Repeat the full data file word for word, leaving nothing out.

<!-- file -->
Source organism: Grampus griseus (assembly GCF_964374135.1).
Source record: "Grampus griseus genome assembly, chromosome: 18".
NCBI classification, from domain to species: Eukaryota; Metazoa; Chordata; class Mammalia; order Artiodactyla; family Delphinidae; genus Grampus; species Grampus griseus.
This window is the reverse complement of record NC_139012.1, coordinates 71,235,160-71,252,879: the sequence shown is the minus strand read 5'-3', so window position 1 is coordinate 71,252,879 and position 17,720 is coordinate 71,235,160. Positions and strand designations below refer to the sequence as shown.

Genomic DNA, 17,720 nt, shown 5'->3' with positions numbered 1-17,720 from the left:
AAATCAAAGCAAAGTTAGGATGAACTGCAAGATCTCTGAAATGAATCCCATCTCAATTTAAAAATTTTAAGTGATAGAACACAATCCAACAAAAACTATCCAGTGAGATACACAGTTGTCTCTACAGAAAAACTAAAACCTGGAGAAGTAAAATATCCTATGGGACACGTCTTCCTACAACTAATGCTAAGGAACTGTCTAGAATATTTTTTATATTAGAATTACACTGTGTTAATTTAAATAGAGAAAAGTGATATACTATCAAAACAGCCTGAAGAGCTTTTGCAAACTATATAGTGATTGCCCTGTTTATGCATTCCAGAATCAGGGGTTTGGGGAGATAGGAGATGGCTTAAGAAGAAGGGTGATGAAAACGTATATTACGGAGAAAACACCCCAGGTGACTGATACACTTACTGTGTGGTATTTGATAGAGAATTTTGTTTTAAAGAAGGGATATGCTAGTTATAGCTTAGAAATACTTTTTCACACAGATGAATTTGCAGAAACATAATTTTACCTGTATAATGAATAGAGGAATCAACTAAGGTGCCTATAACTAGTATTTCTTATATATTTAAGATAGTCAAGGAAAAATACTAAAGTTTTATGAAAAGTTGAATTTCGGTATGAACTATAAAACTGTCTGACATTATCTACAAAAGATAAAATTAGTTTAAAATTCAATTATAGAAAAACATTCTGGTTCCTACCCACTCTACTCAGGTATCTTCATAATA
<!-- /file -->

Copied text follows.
Source organism: Grampus griseus (assembly GCF_964374135.1).
Source record: "Grampus griseus genome assembly, chromosome: 18".
NCBI classification, from domain to species: Eukaryota; Metazoa; Chordata; class Mammalia; order Artiodactyla; family Delphinidae; genus Grampus; species Grampus griseus.
This window is the reverse complement of record NC_139012.1, coordinates 71,235,160-71,252,879: the sequence shown is the minus strand read 5'-3', so window position 1 is coordinate 71,252,879 and position 17,720 is coordinate 71,235,160. Positions and strand designations below refer to the sequence as shown.

Genomic DNA, 17,720 nt, shown 5'->3' with positions numbered 1-17,720 from the left:
AAATCAAAGCAAAGTTAGGATGAACTGCAAGATCTCTGAAATGAATCCCATCTCAATTTAAAAATTTTAAGTGATAGAACACAATCCAACAAAAACTATCCAGTGAGATACACAGTTGTCTCTACAGAAAAACTAAAACCTGGAGAAGTAAAATATCCTATGGGACACGTCTTCCTACAACTAATGCTAAGGAACTGTCTAGAATATTTTTTATATTAGAATTACACTGTGTTAATTTAAATAGAGAAAAGTGATATACTATCAAAACAGCCTGAAGAGCTTTTGCAAACTATATAGTGATTGCCCTGTTTATGCATTCCAGAATCAGGGGTTTGGGGAGATAGGAGATGGCTTAAGAAGAAGGGTGATGAAAACGTATATTACGGAGAAAACACCCCAGGTGACTGATACACTTACTGTGTGGTATTTGATAGAGAATTTTGTTTTAAAGAAGGGATATGCTAGTTATAGCTTAGAAATACTTTTTCACACAGATGAATTTGCAGAAACATAATTTTACCTGTATAATGAATAGAGGAATCAACTAAGGTGCCTATAACTAGTATTTCTTATATATTTAAGATAGTCAAGGAAAAATACTAAAGTTTTATGAAAAGTTGAATTTCGGTATGAACTATAAAACTGTCTGACATTATCTACAAAAGATAAAATTAGTTTAAAATTCAATTATAGAAAAACATTCTGGTTCCTACCCACTCTACTCAGGTATCTTCATAATA